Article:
U2, Eminem Up for Globes

Madonna, Simon, Gabriel also among nominees

December 31, 2002 12:00 AM ET

U2, Eminem, Madonna, Paul Simon and Bryan Adams will compete for Best Original Song honors at the 2003 Golden Globe Awards. Peter Gabriel earned a nod in the Best Original Score category.

U2 wrote their "The Hands that Built America" for Martin Scorsese's historical epic Gangs of New York, which received five total nominations. Eminem's "Lose Yourself" comes from his Curtis Hansen-directed quasi-biopic 8 Mile; Madonna's "Die Another Day" was the theme song to the James Bond picture of the same name; Paul Simon penned "Father and Daughter" for the big-screen version of Nickelodeon's animated series "The Wild Thornberrys"; and Bryan Adams set his lyrics to "Here I Am," from Spirit: Stallion of the Cimmarron, to music by Hans Zimmer.

Gabriel's nomination comes for his work on the Australian film Rabbit Proof Fence. He previously earned a nomination in 1988 for his score to Scorsese's The Last Temptation of Christ.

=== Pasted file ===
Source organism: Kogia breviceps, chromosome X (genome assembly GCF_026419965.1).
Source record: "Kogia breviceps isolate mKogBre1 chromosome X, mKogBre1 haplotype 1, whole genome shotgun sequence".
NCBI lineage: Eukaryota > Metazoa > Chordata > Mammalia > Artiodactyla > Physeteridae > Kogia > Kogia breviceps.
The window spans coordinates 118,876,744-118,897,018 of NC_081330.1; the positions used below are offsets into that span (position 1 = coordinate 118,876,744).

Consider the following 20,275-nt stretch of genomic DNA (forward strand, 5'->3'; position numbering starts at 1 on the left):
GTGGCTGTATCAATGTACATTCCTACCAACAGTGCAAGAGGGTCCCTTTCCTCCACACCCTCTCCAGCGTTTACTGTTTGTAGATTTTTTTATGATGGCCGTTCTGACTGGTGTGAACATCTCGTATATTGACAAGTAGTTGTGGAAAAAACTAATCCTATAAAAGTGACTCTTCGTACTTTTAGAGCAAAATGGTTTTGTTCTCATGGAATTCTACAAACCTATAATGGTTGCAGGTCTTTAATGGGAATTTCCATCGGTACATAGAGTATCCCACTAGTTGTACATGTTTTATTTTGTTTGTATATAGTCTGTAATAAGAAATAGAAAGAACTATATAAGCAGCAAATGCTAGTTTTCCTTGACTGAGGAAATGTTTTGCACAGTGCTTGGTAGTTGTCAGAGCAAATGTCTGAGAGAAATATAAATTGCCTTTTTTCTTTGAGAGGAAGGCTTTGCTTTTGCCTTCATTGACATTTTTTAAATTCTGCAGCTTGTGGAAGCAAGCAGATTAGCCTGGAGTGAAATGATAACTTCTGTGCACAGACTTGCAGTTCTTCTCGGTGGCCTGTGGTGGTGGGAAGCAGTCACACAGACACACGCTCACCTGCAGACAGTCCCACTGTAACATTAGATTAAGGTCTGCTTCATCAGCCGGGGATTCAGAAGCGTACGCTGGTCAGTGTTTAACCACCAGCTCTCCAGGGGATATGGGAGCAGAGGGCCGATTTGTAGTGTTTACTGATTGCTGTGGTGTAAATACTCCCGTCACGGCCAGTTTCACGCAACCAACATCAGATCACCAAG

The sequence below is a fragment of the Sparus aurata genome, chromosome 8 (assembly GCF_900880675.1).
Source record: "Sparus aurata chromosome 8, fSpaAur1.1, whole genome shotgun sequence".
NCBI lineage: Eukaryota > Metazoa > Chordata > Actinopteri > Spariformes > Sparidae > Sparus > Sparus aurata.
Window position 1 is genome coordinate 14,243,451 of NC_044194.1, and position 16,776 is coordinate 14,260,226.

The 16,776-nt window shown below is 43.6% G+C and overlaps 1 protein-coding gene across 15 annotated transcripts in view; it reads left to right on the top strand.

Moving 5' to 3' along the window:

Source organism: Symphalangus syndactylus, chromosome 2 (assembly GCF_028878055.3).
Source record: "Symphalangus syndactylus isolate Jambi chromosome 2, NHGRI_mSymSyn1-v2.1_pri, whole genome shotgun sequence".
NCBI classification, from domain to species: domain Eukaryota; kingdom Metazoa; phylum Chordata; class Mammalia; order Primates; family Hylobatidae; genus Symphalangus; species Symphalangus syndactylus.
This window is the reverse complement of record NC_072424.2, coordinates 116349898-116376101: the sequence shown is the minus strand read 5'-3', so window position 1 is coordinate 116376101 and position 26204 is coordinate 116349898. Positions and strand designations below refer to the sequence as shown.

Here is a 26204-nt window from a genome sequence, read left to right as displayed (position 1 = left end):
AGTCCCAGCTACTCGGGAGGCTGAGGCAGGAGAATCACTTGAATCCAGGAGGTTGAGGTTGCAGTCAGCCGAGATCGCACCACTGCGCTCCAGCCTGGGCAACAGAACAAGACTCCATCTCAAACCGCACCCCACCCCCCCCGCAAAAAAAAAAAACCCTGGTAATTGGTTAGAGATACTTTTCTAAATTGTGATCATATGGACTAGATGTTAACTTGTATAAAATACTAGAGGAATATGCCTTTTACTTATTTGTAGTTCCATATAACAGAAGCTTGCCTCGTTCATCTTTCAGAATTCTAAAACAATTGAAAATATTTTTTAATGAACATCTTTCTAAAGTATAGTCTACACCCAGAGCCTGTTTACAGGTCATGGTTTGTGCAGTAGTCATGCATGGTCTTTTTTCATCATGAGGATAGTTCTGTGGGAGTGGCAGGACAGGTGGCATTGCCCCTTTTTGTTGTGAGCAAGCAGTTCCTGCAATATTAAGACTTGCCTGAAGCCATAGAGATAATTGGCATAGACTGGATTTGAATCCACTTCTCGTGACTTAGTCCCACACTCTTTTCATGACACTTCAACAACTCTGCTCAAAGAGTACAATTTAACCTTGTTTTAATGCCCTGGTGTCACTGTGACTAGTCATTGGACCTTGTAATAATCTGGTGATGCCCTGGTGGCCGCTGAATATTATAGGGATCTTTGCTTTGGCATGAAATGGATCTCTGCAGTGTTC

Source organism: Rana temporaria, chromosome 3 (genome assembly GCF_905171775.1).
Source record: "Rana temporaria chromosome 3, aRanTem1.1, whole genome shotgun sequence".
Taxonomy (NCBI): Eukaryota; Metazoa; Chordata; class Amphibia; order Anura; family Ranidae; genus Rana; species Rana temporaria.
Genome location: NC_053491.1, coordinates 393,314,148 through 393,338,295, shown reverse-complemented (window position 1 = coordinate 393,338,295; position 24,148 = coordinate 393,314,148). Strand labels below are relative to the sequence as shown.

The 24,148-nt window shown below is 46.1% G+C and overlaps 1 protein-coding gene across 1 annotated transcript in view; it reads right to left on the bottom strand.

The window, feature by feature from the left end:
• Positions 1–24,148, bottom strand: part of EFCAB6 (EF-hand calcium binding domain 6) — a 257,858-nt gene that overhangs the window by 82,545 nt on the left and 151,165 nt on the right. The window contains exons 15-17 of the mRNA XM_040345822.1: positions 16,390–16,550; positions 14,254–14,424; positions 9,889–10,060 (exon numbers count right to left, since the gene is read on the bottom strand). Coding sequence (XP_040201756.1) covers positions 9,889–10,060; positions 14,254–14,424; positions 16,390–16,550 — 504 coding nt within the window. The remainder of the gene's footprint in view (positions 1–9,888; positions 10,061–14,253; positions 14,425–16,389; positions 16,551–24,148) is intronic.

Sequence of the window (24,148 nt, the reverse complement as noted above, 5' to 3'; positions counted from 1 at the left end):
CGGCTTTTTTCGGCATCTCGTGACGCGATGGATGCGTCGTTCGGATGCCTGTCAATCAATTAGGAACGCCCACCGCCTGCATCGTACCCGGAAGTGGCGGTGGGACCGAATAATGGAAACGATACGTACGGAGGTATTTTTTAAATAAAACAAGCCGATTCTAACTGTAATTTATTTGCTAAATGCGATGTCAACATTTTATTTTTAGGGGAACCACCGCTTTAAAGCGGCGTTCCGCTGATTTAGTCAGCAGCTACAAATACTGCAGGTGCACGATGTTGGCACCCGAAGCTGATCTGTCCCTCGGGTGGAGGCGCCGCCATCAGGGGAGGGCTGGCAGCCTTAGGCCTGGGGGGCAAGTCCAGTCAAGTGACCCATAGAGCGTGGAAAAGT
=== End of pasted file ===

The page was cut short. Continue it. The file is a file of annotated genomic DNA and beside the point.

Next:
The 2003 Golden Globe Awards are scheduled for January 19th at the Beverly Hills Hilton, and will air on NBC.

To read the new issue of Rolling Stone online, plus the entire RS archive: Click Here

Music Main Next
Daily Newsletter

Get the latest RS news in your inbox.

Sign up to receive the Rolling Stone newsletter and special offers from RS and its
marketing partners.


We may use your e-mail address to send you the newsletter and offers that may interest you, on behalf of Rolling Stone and its partners. For more information please read our Privacy Policy.

Song Stories

“Money For Nothing”

Dire Straits | 1984

Mark Knopfler wrote this song with Sting, and it wasn’t without controversy. The Dire Straits frontman's original lyric used the word “faggot” to describe a singer who got their “money for nothing and their chicks for free.” Even though the slur was edited out in many versions, the band, and Knopfler, still took plenty of criticism for the term. “I got an objection from the editor of a gay newspaper in London--he actually said it was below the belt,” Knopfler told Rolling Stone. Still, "Money For Nothing," undoubtedly augmented by its innovative early computer-animated video, stayed at Number One for three weeks.

More Song Stories entries »